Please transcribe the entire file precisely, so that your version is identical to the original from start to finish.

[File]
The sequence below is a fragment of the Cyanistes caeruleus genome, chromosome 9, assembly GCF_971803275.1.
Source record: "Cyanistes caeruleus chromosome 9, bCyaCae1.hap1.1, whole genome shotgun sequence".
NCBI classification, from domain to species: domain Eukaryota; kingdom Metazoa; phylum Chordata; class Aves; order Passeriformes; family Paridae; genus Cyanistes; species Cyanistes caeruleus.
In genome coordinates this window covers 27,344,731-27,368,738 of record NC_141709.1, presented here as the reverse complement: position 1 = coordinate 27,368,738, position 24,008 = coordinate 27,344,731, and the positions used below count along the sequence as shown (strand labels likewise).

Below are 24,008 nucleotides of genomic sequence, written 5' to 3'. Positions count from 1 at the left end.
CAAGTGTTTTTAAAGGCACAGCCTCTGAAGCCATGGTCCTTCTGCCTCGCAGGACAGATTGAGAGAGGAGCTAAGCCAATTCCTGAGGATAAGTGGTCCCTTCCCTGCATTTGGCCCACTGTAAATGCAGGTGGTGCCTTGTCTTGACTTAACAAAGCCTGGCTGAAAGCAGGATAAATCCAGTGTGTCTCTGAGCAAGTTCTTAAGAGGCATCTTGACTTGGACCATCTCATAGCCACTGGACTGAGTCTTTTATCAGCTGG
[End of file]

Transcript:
The sequence below is a fragment of the Cyanistes caeruleus genome, chromosome 9, assembly GCF_971803275.1.
Source record: "Cyanistes caeruleus chromosome 9, bCyaCae1.hap1.1, whole genome shotgun sequence".
NCBI classification, from domain to species: domain Eukaryota; kingdom Metazoa; phylum Chordata; class Aves; order Passeriformes; family Paridae; genus Cyanistes; species Cyanistes caeruleus.
In genome coordinates this window covers 27,344,731-27,368,738 of record NC_141709.1, presented here as the reverse complement: position 1 = coordinate 27,368,738, position 24,008 = coordinate 27,344,731, and the positions used below count along the sequence as shown (strand labels likewise).

Below are 24,008 nucleotides of genomic sequence, written 5' to 3'. Positions count from 1 at the left end.
CAAGTGTTTTTAAAGGCACAGCCTCTGAAGCCATGGTCCTTCTGCCTCGCAGGACAGATTGAGAGAGGAGCTAAGCCAATTCCTGAGGATAAGTGGTCCCTTCCCTGCATTTGGCCCACTGTAAATGCAGGTGGTGCCTTGTCTTGACTTAACAAAGCCTGGCTGAAAGCAGGATAAATCCAGTGTGTCTCTGAGCAAGTTCTTAAGAGGCATCTTGACTTGGACCATCTCATAGCCACTGGACTGAGTCTTTTATCAGCTGG